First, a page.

toward the American workforce. American workers need policies that prevent job displacement
A worse scenario is the threat created by these “expert” foreign workers who are not held
accountable for the same work ethics that American workers are. In an article from “Offshoring
Medical Work Saves Lives” the shortage of radiologists and the extreme need for sophisticated
scans for prompt diagnosis brought doctors at Altoona Hospital in Pennsylvania to utilize
outsourcing as a method of solving problems. Saving lives is indeed critical, but what about the
security of those files sent with personal data to medical transcribers in other countries? How
qualified are the technicians to review those medical records? There is no guarantee on the
security of these files or on the use of qualified consultants, “But even when the spotlight was on
medical transcription, there were concerns regarding the security of transfer of patients' vital
medical data, and the quality of service delivered by offshore consultants” (Offshore
Outsourcing World). Perhaps this seemingly positive information on outsourcing is not so
Further security matters brought to light are the mounting costs worldwide to consumers,
businesses, and government organizations costing $221 billion in losses for 2003 and escalating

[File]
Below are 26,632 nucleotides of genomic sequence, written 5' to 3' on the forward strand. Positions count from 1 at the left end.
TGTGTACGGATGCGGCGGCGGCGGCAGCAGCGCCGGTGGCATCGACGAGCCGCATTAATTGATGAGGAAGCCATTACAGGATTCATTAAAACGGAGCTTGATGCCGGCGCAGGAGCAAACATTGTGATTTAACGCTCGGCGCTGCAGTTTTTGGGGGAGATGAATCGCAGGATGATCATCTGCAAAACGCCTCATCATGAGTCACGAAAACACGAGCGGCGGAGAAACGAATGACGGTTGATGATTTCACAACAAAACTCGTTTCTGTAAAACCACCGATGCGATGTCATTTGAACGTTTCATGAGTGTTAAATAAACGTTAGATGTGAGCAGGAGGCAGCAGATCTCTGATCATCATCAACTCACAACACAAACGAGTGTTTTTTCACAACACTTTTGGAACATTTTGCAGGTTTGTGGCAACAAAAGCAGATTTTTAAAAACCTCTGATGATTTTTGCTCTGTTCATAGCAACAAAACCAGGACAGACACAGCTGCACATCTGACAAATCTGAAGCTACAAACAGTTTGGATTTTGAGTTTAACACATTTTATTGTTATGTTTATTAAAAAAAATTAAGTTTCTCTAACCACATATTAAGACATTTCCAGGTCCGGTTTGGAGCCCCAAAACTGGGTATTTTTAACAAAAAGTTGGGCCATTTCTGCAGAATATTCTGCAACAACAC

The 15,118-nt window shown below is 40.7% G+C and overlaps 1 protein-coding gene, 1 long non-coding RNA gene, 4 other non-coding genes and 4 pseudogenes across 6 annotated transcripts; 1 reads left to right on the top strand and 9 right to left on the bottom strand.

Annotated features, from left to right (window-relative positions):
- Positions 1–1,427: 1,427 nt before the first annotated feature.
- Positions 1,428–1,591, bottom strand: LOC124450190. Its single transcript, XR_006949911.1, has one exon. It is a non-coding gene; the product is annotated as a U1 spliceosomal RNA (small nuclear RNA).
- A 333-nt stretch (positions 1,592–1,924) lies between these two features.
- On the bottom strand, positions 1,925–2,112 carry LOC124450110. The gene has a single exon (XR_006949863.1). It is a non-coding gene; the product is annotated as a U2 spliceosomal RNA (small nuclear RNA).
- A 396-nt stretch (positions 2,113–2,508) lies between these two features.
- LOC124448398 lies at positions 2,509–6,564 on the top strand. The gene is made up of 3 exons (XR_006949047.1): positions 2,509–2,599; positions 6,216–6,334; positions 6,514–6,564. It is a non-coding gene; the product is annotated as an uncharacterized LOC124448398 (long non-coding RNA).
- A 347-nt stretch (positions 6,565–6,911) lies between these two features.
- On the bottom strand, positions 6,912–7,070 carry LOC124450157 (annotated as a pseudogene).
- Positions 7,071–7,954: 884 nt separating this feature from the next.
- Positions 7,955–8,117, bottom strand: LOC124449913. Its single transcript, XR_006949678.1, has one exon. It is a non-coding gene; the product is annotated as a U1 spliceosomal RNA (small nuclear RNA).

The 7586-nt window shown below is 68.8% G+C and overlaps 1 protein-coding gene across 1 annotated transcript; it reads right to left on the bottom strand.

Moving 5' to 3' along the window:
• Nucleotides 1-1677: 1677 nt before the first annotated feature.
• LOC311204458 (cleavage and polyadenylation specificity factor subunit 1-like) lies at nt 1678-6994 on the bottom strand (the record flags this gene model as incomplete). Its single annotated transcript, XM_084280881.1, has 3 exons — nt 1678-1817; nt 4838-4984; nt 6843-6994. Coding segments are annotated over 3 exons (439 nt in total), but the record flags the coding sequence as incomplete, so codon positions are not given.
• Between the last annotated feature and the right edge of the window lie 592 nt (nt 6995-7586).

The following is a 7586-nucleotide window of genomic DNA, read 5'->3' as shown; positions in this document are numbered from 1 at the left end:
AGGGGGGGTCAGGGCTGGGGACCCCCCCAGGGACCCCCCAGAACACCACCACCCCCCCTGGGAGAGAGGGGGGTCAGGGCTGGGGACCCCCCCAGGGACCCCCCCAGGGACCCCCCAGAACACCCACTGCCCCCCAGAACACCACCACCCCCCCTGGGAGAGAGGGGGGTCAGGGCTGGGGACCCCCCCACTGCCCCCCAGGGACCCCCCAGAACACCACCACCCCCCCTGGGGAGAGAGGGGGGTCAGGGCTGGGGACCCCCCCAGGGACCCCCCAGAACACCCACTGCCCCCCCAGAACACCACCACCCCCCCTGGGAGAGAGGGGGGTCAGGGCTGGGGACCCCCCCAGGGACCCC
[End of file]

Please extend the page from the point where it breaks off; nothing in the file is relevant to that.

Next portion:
at a 300 percent velocity, which may reach $2 trillion by the end of 2005 (Gonsalves). As far as
security evils this points to less beneficial factors where the pocket is concerned: unreliable
accountability of foreign experts and unfair bias toward Americans as they get pushed aside for
“cheaper expertise”. A course of action that eliminates this type of outsourcing is called for not
only to protect the properties of Americans, but the very well-being of the state. Access to
American identities by terrorists has already proven deadly given the recent 9/11 horror.
Witnessing family, friends, and fellow employees being reduced to part-time status,
suffering lay offs, or losing a job themselves is heartbreaking for Americans. As big corporate
giants take up outsourcing Mom and Pop businesses are failing at an alarming rate and people
are dazed that their long-term, secure jobs are evaporating. Educated, qualified professionals are
scrambling to get hired—anywhere. Outsourcing shows no signs of adding jobs to the American
portfolio. But it does show great profits for Business Process Outsourcing (BPO).
Michael F. Corbett’s book, The Outsourcing Revolution: Why It Makes Sense and How
to Do It Right, remarks that BPO is a $6 trillion global industry involving thousands of
companies. Corbett elaborates that outsourcing is one of the fastest growing industries. The
reason for this, he points out, is that formerly uncompetitive companies are now in the competing
arena because outsourcing is at the center of rapid commoditization, knowledge-driven
operations, competitive advantage, and outside specialist activities that create this new ground of
competition in the global marketplace. Corbett says, “Far from being bad for businesses or their
workers, outsourcing is one of the most important and powerful forces available for building
successful companies, creating economic growth, and generating and enhancing jobs” (Corbett,